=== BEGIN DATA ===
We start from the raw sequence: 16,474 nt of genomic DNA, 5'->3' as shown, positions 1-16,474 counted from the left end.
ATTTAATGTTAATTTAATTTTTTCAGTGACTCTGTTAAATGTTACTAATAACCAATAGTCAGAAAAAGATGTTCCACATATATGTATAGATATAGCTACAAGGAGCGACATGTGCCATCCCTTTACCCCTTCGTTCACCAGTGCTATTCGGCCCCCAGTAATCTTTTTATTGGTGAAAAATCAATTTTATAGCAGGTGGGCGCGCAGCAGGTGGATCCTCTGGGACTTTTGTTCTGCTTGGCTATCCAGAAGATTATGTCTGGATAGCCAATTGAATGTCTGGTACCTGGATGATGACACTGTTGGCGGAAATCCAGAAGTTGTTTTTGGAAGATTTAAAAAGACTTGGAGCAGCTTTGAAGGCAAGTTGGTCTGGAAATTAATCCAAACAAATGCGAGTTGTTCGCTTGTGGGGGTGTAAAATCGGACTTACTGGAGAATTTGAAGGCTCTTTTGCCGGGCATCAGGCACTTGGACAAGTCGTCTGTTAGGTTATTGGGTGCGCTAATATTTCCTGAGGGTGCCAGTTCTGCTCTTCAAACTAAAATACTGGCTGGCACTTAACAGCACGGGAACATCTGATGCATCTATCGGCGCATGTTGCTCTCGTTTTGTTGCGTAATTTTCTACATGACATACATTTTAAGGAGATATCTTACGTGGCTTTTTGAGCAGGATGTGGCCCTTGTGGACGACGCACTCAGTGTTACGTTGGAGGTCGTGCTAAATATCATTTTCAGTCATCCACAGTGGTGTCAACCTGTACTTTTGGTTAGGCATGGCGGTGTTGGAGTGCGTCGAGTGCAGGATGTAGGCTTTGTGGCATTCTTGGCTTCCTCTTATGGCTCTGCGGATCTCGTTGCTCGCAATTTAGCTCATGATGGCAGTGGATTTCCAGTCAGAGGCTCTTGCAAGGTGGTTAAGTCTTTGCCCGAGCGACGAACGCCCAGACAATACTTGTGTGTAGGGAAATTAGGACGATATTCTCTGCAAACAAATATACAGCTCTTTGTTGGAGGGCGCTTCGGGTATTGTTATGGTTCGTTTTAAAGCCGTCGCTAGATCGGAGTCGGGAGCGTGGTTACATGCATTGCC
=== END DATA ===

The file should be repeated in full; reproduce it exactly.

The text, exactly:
We start from the raw sequence: 16,474 nt of genomic DNA, 5'->3' as shown, positions 1-16,474 counted from the left end.
ATTTAATGTTAATTTAATTTTTTCAGTGACTCTGTTAAATGTTACTAATAACCAATAGTCAGAAAAAGATGTTCCACATATATGTATAGATATAGCTACAAGGAGCGACATGTGCCATCCCTTTACCCCTTCGTTCACCAGTGCTATTCGGCCCCCAGTAATCTTTTTATTGGTGAAAAATCAATTTTATAGCAGGTGGGCGCGCAGCAGGTGGATCCTCTGGGACTTTTGTTCTGCTTGGCTATCCAGAAGATTATGTCTGGATAGCCAATTGAATGTCTGGTACCTGGATGATGACACTGTTGGCGGAAATCCAGAAGTTGTTTTTGGAAGATTTAAAAAGACTTGGAGCAGCTTTGAAGGCAAGTTGGTCTGGAAATTAATCCAAACAAATGCGAGTTGTTCGCTTGTGGGGGTGTAAAATCGGACTTACTGGAGAATTTGAAGGCTCTTTTGCCGGGCATCAGGCACTTGGACAAGTCGTCTGTTAGGTTATTGGGTGCGCTAATATTTCCTGAGGGTGCCAGTTCTGCTCTTCAAACTAAAATACTGGCTGGCACTTAACAGCACGGGAACATCTGATGCATCTATCGGCGCATGTTGCTCTCGTTTTGTTGCGTAATTTTCTACATGACATACATTTTAAGGAGATATCTTACGTGGCTTTTTGAGCAGGATGTGGCCCTTGTGGACGACGCACTCAGTGTTACGTTGGAGGTCGTGCTAAATATCATTTTCAGTCATCCACAGTGGTGTCAACCTGTACTTTTGGTTAGGCATGGCGGTGTTGGAGTGCGTCGAGTGCAGGATGTAGGCTTTGTGGCATTCTTGGCTTCCTCTTATGGCTCTGCGGATCTCGTTGCTCGCAATTTAGCTCATGATGGCAGTGGATTTCCAGTCAGAGGCTCTTGCAAGGTGGTTAAGTCTTTGCCCGAGCGACGAACGCCCAGACAATACTTGTGTGTAGGGAAATTAGGACGATATTCTCTGCAAACAAATATACAGCTCTTTGTTGGAGGGCGCTTCGGGTATTGTTATGGTTCGTTTTAAAGCCGTCGCTAGATCGGAGTCGGGAGCGTGGTTACATGCATTGCC